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A National Study of the Impact of Delayed Flap Timing for Treatment of Patients with Deep Sternal Wound Infection.

Sears ED, Momoh AO, Chung KC, Lu YT, Zhong L, Waljee JF. A National Study of the Impact of Delayed Flap Timing for Treatment of Patients with Deep Sternal Wound Infection. Plastic and reconstructive surgery. 2017 Aug 1; 140(2):390-400.

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Abstract:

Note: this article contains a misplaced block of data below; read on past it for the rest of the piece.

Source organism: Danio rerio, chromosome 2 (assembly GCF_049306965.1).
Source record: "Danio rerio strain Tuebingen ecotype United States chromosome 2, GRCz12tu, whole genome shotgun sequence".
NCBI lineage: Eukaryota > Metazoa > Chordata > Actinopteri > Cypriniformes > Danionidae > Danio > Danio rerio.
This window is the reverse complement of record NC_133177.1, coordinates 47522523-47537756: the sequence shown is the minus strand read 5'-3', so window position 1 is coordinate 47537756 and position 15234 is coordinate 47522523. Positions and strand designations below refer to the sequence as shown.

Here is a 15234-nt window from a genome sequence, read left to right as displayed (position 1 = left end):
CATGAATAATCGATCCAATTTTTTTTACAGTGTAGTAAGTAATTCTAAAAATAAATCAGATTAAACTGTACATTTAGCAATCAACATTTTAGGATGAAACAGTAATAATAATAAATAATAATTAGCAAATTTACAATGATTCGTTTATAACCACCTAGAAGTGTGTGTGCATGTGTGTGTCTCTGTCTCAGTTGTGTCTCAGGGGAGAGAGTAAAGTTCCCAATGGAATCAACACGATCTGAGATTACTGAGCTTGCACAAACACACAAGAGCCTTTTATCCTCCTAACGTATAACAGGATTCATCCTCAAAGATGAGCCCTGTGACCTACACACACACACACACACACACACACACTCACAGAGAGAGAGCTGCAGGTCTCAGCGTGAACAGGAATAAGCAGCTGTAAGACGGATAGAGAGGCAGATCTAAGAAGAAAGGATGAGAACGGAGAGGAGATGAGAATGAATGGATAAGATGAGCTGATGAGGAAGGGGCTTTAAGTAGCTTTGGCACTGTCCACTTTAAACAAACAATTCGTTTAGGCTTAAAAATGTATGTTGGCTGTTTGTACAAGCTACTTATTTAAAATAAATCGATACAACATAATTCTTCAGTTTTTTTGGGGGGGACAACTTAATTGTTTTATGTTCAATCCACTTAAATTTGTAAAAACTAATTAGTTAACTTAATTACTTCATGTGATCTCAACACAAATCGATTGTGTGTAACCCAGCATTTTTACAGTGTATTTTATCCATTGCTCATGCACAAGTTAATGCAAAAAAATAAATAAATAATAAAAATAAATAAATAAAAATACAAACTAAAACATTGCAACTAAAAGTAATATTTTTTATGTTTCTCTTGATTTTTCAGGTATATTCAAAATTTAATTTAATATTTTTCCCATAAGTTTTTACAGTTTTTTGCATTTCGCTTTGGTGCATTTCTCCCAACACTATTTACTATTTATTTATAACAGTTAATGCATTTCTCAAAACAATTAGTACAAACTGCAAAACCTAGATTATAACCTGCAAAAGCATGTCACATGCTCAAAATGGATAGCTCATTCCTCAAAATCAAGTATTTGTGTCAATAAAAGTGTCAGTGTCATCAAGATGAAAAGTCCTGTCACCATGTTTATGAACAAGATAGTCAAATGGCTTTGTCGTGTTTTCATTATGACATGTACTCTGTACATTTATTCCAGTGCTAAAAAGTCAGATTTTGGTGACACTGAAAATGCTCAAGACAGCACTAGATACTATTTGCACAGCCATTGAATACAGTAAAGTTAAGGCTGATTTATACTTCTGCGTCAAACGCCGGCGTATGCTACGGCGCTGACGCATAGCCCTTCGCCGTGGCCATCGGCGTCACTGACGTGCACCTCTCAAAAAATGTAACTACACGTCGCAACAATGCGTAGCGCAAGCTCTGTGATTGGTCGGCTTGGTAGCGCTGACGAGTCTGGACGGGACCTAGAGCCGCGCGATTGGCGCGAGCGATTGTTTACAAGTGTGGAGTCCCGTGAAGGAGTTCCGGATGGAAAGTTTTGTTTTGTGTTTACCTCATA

BACKGROUND: This study aimed to evaluate the impact of delayed flap closure on mortality and resource use for treatment of deep sternal wound infection. METHODS: The authors analyzed the Truven MarketScan Databases from 2009 to 2013 to identify adult patients who developed deep sternal wound infection after open cardiac surgery and who underwent flap closure for treatment. A multivariable logistic regression model was created to evaluate the relationship between mortality and flap timing. Multivariable Poisson regressions were used to investigate the relationship between flap timing and number of procedures, number of hospitalizations, and length of stay outcomes. A multivariable log-linear regression model was created for cost analysis. All analyses were adjusted for patient risk factors and treatment characteristics. RESULTS: The authors identified 612 patients with deep sternal wound infection who underwent flap closure. The timing of flap closure was delayed more than 7 days after diagnosis in 39 percent of patients. Delayed time to flap closure greater than 3 days after diagnosis of infection was associated with higher mortality odds for delay 4 to 7 days (OR, 2.94) and delay greater than 7 days (OR, 2.75; p < 0.03), greater additional procedures for delay 4 to 7 days (incidence rate ratio, 1.72) and delay greater than 7 days (incidence rate ratio, 1.93; p < 0.001), and up to 43 percent longer hospital length of stay and 37 percent greater costs compared with patients undergoing flap closure 0 to 3 days after diagnosis. CONCLUSIONS: Delay in flap closure was associated with greater mortality and resource use. Prompt involvement of reconstructive surgeons may improve quality and efficiency of deep sternal wound infection care. CLINICAL QUESTION/LEVEL OF EVIDENCE: Therapeutic, III.





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